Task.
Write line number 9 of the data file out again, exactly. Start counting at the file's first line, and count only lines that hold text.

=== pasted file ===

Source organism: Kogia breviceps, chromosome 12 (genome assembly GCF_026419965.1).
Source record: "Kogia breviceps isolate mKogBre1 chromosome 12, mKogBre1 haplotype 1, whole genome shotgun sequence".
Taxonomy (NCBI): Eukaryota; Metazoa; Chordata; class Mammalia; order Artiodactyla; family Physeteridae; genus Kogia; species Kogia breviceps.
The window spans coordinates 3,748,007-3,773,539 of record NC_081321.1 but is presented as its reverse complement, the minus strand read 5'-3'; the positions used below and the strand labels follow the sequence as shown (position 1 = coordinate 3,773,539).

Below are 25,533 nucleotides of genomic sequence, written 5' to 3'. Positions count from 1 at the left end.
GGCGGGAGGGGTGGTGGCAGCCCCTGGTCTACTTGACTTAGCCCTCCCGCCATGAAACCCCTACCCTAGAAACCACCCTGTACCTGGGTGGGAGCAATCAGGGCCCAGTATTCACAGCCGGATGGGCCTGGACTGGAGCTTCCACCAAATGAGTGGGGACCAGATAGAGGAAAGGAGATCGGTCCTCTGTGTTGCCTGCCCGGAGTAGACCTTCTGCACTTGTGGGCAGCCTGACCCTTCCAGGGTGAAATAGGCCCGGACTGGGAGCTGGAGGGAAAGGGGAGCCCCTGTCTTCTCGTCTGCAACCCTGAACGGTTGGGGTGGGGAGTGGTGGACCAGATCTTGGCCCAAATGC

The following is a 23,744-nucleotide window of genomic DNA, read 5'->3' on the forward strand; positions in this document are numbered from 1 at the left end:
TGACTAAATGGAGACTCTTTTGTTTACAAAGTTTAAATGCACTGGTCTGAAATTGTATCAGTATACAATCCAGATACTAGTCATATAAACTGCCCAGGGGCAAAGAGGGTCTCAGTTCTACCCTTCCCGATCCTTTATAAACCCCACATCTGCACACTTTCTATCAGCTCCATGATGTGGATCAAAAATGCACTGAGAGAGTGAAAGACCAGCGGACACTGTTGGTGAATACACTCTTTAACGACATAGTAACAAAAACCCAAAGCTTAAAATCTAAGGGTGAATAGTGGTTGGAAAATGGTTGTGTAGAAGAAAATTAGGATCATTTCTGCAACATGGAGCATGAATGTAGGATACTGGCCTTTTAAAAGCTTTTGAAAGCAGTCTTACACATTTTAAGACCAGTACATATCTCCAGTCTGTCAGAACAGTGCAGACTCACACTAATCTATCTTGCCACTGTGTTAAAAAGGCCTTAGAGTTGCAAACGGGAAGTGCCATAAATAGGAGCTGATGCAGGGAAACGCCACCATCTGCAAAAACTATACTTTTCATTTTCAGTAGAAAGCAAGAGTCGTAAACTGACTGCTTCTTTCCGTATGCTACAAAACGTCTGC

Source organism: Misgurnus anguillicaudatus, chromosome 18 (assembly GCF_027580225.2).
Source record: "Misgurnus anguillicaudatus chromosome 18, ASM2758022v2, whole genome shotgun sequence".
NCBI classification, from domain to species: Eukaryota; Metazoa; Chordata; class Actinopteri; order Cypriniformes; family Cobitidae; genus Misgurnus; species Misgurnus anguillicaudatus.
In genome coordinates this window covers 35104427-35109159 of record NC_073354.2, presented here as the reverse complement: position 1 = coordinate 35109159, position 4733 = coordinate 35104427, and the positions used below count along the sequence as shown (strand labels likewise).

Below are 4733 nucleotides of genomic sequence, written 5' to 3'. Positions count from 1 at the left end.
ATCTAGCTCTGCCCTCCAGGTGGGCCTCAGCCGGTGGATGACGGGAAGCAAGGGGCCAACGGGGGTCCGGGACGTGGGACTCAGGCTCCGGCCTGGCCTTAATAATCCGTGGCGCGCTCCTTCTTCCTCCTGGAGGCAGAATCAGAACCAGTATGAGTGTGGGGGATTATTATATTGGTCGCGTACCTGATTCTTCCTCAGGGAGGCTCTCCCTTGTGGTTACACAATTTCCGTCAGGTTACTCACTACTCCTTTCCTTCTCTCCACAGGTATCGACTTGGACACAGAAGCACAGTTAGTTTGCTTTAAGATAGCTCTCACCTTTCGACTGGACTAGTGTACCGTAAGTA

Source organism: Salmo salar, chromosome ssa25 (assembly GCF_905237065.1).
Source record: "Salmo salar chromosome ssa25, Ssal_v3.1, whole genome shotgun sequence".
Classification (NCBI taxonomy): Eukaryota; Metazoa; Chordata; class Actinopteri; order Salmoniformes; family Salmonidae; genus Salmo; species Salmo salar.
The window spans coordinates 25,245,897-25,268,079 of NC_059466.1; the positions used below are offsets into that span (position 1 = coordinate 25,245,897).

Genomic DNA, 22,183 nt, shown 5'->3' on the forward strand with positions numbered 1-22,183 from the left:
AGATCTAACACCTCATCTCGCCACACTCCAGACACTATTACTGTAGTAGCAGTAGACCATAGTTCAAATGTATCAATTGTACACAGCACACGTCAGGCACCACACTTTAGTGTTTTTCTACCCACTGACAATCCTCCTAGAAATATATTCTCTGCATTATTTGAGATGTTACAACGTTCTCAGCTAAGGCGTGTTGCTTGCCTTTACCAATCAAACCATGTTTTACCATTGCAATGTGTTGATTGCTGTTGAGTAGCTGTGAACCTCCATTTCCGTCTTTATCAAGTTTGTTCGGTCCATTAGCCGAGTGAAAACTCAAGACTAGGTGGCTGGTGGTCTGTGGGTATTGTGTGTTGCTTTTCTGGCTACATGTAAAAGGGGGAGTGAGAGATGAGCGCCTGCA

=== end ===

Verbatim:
Source organism: Misgurnus anguillicaudatus, chromosome 18 (assembly GCF_027580225.2).